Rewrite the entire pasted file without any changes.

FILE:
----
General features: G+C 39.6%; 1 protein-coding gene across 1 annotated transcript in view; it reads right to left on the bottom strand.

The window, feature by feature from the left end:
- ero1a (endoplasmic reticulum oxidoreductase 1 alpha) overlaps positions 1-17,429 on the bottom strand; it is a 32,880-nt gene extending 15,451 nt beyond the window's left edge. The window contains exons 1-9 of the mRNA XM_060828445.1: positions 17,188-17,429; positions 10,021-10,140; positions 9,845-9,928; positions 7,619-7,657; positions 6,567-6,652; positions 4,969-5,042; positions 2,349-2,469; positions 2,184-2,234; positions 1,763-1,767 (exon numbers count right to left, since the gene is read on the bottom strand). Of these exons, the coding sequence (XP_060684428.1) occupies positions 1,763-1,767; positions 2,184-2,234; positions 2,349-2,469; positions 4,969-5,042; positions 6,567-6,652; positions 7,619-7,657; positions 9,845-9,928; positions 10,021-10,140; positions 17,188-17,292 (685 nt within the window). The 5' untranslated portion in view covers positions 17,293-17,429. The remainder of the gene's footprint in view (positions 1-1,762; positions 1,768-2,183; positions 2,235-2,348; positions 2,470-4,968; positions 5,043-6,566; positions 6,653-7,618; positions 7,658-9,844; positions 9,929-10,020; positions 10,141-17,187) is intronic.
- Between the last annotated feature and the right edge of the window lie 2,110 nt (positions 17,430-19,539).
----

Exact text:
General features: G+C 39.6%; 1 protein-coding gene across 1 annotated transcript in view; it reads right to left on the bottom strand.

The window, feature by feature from the left end:
- ero1a (endoplasmic reticulum oxidoreductase 1 alpha) overlaps positions 1-17,429 on the bottom strand; it is a 32,880-nt gene extending 15,451 nt beyond the window's left edge. The window contains exons 1-9 of the mRNA XM_060828445.1: positions 17,188-17,429; positions 10,021-10,140; positions 9,845-9,928; positions 7,619-7,657; positions 6,567-6,652; positions 4,969-5,042; positions 2,349-2,469; positions 2,184-2,234; positions 1,763-1,767 (exon numbers count right to left, since the gene is read on the bottom strand). Of these exons, the coding sequence (XP_060684428.1) occupies positions 1,763-1,767; positions 2,184-2,234; positions 2,349-2,469; positions 4,969-5,042; positions 6,567-6,652; positions 7,619-7,657; positions 9,845-9,928; positions 10,021-10,140; positions 17,188-17,292 (685 nt within the window). The 5' untranslated portion in view covers positions 17,293-17,429. The remainder of the gene's footprint in view (positions 1-1,762; positions 1,768-2,183; positions 2,235-2,348; positions 2,470-4,968; positions 5,043-6,566; positions 6,653-7,618; positions 7,658-9,844; positions 9,929-10,020; positions 10,141-17,187) is intronic.
- Between the last annotated feature and the right edge of the window lie 2,110 nt (positions 17,430-19,539).